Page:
How Does Menopause Affect Bones?
Menopause contributes to problems with bone health in women. Women are more at risk for osteoporosis with the onset of menopause. To counter the effects of menopause on the bones, learn how to prevent brittle bone disease.
Osteoporosis is the condition of weakened bone. During your 30s, you reach a peak in bone development and density. All throughout your life, your bone cells are continually breaking down and building new bone. How much new bone is developed is dependent on diet, exercise and managing bone loss during menopause.
When your body breaks down old cells and build new ones, there can be an imbalance in the process. Lower estrogen levels can cause more breakdown and less new bone being created. This leads to weaker bones that have trouble supporting you throughout daily activities. Weaker bones mean more hip fractures and other breaks from falls where stronger bone wouldn’t be affected.
The main reason that brittle bones become an issue during menopause is the lack of estrogen. Estrogen deficiency leads to bone loss. As you age, a measure of bone density is lost anyway and menopause increases that condition. But, there are ways to fight back and keep the bone you already have.
Increased calcium levels nourish strong bone. Some turn to supplements, but it is better to get your calcium from the foods that you eat. Green vegetables, lean meat and dairy products provide calcium. You don’t need more than 2,000IU each day. You and your doctor can go over your diet to see if a supplement is necessary.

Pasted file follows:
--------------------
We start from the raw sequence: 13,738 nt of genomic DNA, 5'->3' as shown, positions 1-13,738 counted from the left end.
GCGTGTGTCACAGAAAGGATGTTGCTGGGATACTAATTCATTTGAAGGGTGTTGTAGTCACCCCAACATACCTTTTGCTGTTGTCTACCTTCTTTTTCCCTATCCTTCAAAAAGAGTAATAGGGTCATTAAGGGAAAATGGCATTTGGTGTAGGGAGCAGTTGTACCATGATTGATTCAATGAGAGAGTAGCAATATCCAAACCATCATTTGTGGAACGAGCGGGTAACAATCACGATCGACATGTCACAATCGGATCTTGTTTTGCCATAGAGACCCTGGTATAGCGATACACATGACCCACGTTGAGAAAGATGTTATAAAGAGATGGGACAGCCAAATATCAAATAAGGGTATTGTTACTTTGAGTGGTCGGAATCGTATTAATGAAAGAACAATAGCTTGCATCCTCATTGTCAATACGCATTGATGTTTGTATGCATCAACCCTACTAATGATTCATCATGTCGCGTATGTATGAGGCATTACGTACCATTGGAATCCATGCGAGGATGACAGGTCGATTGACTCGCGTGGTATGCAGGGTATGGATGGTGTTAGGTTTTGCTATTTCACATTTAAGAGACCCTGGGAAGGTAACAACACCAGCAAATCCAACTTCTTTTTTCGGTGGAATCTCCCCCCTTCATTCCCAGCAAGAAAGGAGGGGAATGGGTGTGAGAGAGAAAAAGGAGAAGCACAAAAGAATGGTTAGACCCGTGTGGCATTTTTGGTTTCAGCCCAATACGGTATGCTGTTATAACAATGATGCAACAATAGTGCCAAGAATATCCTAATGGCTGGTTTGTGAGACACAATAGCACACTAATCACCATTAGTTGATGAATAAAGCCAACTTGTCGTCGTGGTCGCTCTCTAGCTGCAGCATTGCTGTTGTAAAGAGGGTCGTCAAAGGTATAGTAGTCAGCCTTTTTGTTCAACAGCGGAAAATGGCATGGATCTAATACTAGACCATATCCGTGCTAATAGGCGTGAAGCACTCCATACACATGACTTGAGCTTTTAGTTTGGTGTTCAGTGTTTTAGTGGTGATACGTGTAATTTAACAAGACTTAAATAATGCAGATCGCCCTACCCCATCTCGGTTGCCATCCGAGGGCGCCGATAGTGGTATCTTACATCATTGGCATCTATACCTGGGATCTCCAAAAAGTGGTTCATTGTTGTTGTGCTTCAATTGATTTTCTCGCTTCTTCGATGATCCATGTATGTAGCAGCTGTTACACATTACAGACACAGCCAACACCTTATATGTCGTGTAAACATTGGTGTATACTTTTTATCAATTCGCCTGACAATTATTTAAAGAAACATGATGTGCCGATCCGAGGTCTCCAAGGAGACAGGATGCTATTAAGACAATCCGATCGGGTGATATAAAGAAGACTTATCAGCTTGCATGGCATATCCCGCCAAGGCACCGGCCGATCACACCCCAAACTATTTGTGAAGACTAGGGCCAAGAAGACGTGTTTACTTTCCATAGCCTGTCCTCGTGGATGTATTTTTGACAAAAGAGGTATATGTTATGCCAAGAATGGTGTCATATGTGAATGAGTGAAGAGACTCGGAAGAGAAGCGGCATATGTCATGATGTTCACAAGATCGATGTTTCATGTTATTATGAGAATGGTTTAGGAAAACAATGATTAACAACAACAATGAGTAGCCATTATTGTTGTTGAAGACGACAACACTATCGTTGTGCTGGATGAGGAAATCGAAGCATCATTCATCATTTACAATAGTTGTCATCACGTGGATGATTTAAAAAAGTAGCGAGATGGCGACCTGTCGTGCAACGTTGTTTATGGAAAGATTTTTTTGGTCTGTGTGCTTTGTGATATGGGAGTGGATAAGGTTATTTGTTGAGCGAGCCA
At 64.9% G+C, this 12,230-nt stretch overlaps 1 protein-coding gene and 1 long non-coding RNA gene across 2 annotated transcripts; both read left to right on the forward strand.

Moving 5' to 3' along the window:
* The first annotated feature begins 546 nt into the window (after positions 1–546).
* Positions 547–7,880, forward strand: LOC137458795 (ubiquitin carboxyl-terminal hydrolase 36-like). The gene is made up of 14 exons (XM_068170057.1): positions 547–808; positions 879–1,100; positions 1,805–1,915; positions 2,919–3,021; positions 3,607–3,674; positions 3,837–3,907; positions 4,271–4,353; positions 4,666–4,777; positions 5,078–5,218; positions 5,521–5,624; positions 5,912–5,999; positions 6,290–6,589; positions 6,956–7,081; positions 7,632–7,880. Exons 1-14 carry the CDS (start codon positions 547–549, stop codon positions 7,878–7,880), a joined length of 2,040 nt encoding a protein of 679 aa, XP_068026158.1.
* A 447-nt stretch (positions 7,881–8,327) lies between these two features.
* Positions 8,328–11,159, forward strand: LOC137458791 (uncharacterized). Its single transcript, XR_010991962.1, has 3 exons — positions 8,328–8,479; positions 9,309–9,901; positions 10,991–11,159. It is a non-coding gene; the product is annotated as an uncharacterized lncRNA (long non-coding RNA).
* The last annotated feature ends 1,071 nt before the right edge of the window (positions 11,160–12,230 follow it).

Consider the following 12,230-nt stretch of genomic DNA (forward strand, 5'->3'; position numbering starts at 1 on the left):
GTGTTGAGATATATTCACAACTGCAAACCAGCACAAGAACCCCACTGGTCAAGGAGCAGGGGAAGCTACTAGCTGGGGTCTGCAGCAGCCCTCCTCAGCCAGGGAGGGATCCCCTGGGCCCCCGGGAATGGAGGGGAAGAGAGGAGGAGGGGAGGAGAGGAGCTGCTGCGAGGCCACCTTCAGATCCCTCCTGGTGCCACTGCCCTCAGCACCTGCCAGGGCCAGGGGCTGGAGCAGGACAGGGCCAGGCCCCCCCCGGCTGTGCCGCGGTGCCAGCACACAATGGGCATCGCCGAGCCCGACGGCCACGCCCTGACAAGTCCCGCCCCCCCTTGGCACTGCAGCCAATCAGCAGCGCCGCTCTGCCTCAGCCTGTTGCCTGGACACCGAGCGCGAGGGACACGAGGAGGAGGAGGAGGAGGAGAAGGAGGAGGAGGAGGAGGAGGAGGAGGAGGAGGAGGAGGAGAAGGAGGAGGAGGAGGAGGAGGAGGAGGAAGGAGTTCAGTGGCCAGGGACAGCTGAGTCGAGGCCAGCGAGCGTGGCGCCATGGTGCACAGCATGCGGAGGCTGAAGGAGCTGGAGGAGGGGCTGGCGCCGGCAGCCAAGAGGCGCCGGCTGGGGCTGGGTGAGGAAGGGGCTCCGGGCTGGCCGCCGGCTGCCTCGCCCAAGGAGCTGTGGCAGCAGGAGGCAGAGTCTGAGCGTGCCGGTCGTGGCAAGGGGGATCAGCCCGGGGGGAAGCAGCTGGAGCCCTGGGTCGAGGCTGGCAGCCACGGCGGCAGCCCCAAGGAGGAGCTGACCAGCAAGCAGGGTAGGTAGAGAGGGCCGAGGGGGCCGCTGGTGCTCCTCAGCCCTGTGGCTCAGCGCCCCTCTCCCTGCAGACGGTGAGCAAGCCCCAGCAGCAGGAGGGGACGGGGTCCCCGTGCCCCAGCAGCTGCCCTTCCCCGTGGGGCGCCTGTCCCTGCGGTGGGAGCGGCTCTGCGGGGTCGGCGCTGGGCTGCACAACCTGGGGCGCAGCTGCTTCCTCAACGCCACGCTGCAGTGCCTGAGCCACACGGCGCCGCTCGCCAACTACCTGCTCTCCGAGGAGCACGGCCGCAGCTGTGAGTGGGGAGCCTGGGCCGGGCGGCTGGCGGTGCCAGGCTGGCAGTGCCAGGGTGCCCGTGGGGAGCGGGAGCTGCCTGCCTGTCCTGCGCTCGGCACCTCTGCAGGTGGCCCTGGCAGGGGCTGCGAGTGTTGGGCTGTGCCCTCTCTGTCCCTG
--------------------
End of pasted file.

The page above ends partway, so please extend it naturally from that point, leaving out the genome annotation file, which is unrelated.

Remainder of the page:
Getting too much calcium can reverse what you are trying to achieve. Adding supplements when you already have a sufficient amount of calcium from food can lead to the formation of kidney stones. If you’ve ever had one, it is quite painful to pass.
Along the same lines as calcium is vitamin D. Vitamin D works in tandem with calcium to maintain strong bone. The most efficient source of vitamin D is sunlight. A daily dose of sunlight increases vitamin D levels without the need for supplements.
Bone remains strong with weight bearing and high impact exercises. Strength training not only builds and maintains muscle tissue, but also keeps bones dense. Participating in activities like basketball, volleyball and jogging helps to keep bones strong because of the impact. Exercise in itself strengthens your bones so that bone loss is not a major issue for you when you transition into menopause.
Brittle bone disease or osteoporosis becomes a major problem for women during menopause. The best way to combat bone loss is to avoid it in the first place. Healthy diet, exercise and a daily dose of sunlight keeps bones stronger now while your body is still producing estrogen. Then, during menopause, you already have a process in place to maintain your bone density.